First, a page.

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Fairy house creation not just for children

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KENT- When a creative artistic project is offered for free, one never knows who that will attract. 

Karen Iannucci and Fran Goodsell work on their fairy houses using bark, moss and other natural items in the creation. Photo by Lynn Mellis Worthington

In the case of creating fairy and gnome houses, more adults than children will show up to transform their artistic skills in woodland homes.

“I’m not surprised there are so many adults here,” said Connie Manes, executive director of the Kent Land Trust, as she looked over the 30 people sitting around a large table affixing bark, moss, sticks, pine needles and cones with glue guns. “I’d like to make my own fairy house.”

Kent residents Karen Iannucci and Fran Goodsell were two of the adults who joined in the fun Saturday, June 29, at the Kent Greenhouse and Gardens.

“I’ve always wanted to make a fairy house,” said Iannucci. “I kind of did it when I was teaching. It is nice when we have all the materials.”

Erin Classey, far right standing, one of the Kent Land Trust’s interns this summer, led the Fairy and Gnome House construction program that was a collaboration between KLT and Kent Greenhouse and Gardens and attracted more than 30 participants, most of whom were adults, Saturday, June 29.

Goodsell said she was supporting her friend because this kind of activity would not normally be something she’d select. “I’m willing to expand my horizons,” she said with a smile.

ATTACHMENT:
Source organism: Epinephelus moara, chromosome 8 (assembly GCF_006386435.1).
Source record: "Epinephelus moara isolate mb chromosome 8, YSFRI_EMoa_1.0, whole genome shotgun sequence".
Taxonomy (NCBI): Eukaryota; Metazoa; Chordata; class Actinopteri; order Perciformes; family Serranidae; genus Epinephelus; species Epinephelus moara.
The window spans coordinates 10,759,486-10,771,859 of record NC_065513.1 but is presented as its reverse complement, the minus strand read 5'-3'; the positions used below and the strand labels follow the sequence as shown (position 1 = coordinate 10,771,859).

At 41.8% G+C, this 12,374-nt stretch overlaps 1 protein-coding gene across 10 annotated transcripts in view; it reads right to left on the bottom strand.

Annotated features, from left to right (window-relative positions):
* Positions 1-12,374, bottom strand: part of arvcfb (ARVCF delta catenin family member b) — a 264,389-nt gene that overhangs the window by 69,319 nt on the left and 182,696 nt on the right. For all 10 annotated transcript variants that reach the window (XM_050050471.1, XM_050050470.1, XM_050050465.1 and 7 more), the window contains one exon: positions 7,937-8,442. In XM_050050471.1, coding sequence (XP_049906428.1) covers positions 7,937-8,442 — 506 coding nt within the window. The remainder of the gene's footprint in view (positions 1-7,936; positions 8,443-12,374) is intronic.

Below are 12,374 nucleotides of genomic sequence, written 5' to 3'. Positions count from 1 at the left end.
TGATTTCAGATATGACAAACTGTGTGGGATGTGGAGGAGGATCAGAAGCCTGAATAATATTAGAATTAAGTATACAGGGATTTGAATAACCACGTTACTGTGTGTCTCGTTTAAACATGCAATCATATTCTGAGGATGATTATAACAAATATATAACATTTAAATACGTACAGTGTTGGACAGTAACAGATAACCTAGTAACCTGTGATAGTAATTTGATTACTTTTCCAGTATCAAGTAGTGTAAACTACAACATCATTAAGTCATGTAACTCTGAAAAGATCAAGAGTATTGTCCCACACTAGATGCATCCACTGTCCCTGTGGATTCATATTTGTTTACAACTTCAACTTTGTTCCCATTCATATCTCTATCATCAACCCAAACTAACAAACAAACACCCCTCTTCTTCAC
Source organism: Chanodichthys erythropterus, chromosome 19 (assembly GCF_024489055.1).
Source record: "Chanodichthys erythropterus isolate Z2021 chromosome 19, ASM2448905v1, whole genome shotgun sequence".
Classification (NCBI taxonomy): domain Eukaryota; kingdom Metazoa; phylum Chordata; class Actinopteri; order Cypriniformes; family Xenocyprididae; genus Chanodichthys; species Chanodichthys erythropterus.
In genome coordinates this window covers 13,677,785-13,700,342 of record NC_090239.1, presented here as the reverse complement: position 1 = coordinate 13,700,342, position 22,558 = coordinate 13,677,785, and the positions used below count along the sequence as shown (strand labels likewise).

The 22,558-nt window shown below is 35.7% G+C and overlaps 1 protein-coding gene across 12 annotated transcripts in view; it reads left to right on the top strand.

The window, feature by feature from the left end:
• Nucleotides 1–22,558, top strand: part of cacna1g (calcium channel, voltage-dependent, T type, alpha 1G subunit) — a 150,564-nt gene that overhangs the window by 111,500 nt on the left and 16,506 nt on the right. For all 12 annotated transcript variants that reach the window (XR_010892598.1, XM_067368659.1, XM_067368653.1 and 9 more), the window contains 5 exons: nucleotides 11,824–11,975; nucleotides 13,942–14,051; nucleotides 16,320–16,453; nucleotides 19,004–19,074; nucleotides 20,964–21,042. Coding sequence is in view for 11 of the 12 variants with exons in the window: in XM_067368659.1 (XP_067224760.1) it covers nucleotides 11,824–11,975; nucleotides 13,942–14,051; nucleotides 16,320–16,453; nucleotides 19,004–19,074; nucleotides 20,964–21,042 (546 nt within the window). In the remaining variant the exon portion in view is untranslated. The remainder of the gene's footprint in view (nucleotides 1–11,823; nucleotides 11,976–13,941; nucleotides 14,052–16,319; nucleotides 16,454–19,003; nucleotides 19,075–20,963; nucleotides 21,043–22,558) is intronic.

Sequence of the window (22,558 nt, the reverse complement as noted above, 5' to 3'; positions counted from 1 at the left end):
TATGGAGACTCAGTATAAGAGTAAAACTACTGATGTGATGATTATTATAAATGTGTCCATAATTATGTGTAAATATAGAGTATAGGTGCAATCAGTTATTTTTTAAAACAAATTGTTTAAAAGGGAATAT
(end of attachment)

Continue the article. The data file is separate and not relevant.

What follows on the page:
Several people said they planned to put their creations outside in their garden.

The idea for the workshop came from Erin Classey, who is one of the three summer interns funded by the Kelly Alisha Tobin internship program. She pitched the idea and then designed the poster and collected the materials the participants needed.

“It required a lot more thought to plan this than I would have initially considered,” Classey said. “I’m glad a lot of people showed up. It is a lot of fun. I learned that after creating my own.”

Her own fairy home featured a tiny table set for two with tiny teacups and a small squirrel perched just inside the open door. Miniature pine cones and a string of colorful beads added to the decor.

Classey noted it is an easy project to do at home. “You just need to collect the materials from outside.”

She thanked Don Lawson, who is the KLT trails manager, for his assistance in cutting the bark to size and helping cut the bases and assisting her in sanding them to make them smooth.

John and Shari Gleissner of New Milford were looking for hikes to attend and found the workshop online. Their cousin Holly Johnson, also of New Milford, joined them.

John Gleissner of New Milford’s gnome house creation. Photo by Lynn Mellis Worthington

“It sounded like fun. I like to do artwork and be creative,” Johnson said. “It is nice of them to do this for us.”

There were also a number of children and their parents who attended. Davina Scalzo was joined by her grandmother, Barbara Capasso of Bridgewater, and even brought some figurines from home to add to her house. Her female squirrel was perched inside the structure.

“I have a fairy house at home,” said Davina.

Davina Scalzo gets a hand with her fairy house from her grandmother, Barbara Capasso of Bridgewater, during the program offered by Kent Land Trust at the Kent Greenhouse. Photo by Lynn Mellis Worthington

Manes and Program Manager Melissa Cherniske were already thinking about offering the program again due to its popularity, even before it ended. Cherniske particularly likes collaborating with local businesses, such as Kent Greenhouse, and she thanked the business for hosting the workshop.

Lynn Worthington
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